Joe Biden's Team Unlikely to Take Hard Line on North Korea, South's Media Says

President-elect Joe Biden's foreign policy team is beginning to take shape, with several official announcements expected this week that will give hints as to the kind of international affairs strategies he will employ.

The biggest job is secretary of state, which multiple news organizations and prominent Biden allies suggested Monday would be going to Obama alumnus Anthony Blinken. The national security adviser role is going to Jake Sullivan, a long-time Biden ally and former senior policy adviser to Hillary Clinton.

Biden has vowed to revive American global leadership he and his allies say has been shredded by four years of President Donald Trump's "America First" unilateralism. But on key issues like China and North Korea, it appears the Biden team is set to retain some elements of Trump's strategies, despite widely criticizing the outgoing president.

South Korean media reacted to news of Biden's foreign policy appointments with articles suggesting that the incoming administration would not take the tough line on North Korea and dictator Kim Jong Un that some had hoped. Nor will the Biden team return to the Obama-era "strategic patience," which banked on sanctions to force Pyongyang to give up its weapons.

The Yonhap News Agency said Blinken would "seek to improve South Korea's relations with Japan as he pushes for multilateral efforts to denuclearize North Korea," citing several experts the agency spoke with.

"While experts here noted the 58-year-old nominee will be open to dialogue with North Korea, he will likely prefer a more silenced and disciplined approach than President Donald Trump in dealing with U.S. allies and adversaries," Yonhap added.

The Korea Times, meanwhile, said in a headline that Biden's team is "unlikely to adopt hardline stance against North Korea."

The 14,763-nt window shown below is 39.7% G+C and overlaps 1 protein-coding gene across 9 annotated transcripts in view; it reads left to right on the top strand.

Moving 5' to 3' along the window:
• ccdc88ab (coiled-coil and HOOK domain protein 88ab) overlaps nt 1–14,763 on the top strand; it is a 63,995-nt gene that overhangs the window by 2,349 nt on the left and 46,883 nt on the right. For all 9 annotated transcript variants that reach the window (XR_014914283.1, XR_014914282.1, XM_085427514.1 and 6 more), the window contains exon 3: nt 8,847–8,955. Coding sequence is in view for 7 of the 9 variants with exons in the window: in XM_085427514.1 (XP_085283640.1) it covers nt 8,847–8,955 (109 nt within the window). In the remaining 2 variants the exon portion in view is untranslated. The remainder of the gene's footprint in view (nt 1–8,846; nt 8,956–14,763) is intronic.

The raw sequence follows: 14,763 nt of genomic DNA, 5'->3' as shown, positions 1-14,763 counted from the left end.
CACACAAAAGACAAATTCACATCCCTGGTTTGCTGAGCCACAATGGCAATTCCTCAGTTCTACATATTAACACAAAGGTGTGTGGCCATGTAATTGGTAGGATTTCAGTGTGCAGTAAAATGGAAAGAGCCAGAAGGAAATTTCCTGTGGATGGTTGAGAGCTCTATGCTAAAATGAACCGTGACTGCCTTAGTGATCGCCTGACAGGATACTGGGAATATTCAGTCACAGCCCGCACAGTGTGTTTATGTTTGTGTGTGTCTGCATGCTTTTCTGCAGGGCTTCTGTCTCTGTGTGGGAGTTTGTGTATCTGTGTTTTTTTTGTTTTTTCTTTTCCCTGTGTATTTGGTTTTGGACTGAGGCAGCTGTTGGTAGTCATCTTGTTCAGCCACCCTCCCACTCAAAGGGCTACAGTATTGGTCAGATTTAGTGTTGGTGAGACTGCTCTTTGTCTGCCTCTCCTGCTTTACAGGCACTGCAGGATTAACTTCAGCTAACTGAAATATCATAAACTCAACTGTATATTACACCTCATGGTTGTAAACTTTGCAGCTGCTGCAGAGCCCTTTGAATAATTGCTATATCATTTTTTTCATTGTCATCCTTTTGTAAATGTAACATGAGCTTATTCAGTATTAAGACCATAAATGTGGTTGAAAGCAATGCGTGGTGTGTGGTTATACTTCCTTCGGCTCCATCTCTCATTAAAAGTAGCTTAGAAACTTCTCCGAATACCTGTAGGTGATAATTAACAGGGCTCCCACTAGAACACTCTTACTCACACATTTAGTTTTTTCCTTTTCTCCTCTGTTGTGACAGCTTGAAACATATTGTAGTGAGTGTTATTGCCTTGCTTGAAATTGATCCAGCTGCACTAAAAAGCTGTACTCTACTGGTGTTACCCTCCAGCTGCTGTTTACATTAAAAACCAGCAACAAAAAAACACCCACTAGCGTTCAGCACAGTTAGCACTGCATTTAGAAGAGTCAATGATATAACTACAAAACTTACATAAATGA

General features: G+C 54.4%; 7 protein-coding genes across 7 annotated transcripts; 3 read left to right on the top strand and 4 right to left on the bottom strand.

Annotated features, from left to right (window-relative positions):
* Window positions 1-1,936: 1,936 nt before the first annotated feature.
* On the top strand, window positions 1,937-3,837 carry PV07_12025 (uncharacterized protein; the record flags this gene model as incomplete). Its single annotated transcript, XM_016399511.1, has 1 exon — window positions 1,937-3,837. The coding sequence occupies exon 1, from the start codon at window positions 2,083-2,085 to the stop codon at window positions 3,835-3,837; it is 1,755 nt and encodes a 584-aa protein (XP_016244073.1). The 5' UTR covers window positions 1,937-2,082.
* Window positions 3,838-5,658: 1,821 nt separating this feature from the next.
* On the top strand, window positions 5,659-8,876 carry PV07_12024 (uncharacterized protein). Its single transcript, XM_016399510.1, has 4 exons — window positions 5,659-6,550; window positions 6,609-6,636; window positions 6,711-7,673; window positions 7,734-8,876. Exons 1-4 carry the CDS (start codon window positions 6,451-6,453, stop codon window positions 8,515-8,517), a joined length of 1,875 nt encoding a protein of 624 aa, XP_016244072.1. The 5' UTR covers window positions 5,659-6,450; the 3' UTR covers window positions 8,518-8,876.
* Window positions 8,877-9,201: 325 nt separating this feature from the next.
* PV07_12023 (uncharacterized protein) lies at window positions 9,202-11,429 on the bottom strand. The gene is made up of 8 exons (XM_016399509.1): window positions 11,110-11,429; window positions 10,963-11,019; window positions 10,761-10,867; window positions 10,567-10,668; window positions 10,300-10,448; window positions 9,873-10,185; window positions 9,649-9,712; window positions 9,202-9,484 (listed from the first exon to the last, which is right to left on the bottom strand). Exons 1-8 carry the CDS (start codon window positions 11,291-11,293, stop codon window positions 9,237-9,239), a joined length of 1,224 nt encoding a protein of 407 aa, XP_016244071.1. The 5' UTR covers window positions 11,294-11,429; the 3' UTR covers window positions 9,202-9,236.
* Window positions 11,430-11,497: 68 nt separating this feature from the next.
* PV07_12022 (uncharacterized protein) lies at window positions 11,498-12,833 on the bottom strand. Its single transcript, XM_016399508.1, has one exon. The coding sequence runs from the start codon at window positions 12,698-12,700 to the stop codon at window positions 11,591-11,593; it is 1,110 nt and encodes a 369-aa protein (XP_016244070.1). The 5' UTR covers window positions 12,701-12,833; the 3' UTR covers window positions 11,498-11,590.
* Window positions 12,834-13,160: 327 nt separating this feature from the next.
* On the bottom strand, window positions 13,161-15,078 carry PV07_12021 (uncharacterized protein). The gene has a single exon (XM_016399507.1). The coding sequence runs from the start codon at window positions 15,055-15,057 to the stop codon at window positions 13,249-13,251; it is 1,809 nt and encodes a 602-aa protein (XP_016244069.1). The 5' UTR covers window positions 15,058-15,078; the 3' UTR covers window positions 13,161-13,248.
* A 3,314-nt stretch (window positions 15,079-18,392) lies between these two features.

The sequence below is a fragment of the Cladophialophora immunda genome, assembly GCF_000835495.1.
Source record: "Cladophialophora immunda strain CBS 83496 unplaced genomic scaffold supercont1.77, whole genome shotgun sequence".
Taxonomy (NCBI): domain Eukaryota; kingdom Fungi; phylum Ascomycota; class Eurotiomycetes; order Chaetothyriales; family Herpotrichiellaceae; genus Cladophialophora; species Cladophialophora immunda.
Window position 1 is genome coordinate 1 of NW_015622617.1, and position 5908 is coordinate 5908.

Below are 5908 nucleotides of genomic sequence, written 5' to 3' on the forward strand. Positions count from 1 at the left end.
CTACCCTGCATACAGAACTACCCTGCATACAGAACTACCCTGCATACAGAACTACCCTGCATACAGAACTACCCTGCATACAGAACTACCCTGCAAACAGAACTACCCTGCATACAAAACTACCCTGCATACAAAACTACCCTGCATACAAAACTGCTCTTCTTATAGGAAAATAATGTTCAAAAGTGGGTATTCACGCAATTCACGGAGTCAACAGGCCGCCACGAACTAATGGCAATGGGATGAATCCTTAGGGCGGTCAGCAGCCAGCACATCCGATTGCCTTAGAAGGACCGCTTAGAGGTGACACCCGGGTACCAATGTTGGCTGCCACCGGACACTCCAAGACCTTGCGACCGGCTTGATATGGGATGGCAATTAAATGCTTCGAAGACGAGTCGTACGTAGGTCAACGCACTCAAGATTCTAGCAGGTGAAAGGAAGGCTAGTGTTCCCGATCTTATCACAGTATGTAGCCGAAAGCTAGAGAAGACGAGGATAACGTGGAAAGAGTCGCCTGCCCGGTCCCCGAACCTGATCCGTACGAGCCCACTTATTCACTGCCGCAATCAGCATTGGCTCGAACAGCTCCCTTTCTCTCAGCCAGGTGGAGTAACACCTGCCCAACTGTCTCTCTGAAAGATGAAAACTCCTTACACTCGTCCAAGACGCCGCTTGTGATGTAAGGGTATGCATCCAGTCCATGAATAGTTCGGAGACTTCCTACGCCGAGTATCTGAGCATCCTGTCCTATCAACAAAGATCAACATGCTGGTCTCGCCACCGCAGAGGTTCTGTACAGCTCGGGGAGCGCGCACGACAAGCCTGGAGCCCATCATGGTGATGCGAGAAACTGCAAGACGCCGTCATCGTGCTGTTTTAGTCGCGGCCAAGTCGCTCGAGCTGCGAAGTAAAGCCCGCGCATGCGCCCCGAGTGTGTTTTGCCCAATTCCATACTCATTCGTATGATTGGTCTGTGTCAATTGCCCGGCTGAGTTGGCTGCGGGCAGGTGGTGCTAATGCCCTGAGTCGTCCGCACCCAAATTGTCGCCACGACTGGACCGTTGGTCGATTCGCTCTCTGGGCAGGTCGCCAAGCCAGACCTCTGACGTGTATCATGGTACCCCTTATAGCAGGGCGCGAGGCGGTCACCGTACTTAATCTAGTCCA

The newspaper also spoke with several experts who suggested that Biden, Blinken and Sullivan would all favor a combination of cooperation with America's regional allies and some level of dialogue with the North, though less direct contact with Kim than Trump opted for.

North Korea has established itself as a nuclear state over the past 15 years, despite both American and United Nations efforts to stop Pyongyang from getting the bomb.

The Biden and Trump campaigns have both been hesitant to accept this new reality, stressing their continued desire for "complete, verifiable and irreversible denuclearization" before any sanctions can be lifted.

Still, the Trump administration embarked on an unprecedented—and largely unsuccessful—diplomatic outreach to Pyongyang, including multiple in-person meetings between the president and Kim.

"Blinken will place his emphasis on revitalizing U.S. alliances and he won't kowtow to Kim Jong-un as Trump did—or put the U.S. and North Korea on the brink of war as Trump also did in 2017," Sue Mi Terry, a former CIA analyst who currently works for the Center for Strategic and International Studies, told Yonhap.

"I expect he will show an openness for talks with the North, but will expect real deliverables, not just photo ops," Terry told the agency. This includes "a more multilateral approach to North Korea and other problems, trying to get U.S. allies in particular on the same page," she said.

Pacheco Pardo, the KF-VUB Korea Chair at Vrije Universiteit Brussel in Belgium and an associate professor in International Relations at King's College London, told The Korea Times: "There are sufficient signals that the Biden administration is going to pursue negotiations with North Korea as long as Pyongyang doesn't shut down the diplomatic door with ICBM or nuclear tests."

Blinken has suggested that an Iran-style arms control deal might be the best way to contain the North Korean threat.

Pardo told The Korea Times: "This will entail working-level negotiations, policymakers and experts from the U.S., North Korea and others including South Korea reaching an agreement, and looking for a realistic first agreement focusing on arms control that freezes and starts to roll back Pyongyang's nuclear program."

North Korea, South Korea, Biden, Blinken, Sullivan
In this photo taken on October 29, 2020, a North Korean public security officer uses a red flag to stop a taxi for disinfection as part of preventative measures against the COVID-19 coronavirus, on a road at the entrance to Wonsan, Kangwon Province. KIM WON JIN/AFP via Getty Images/Getty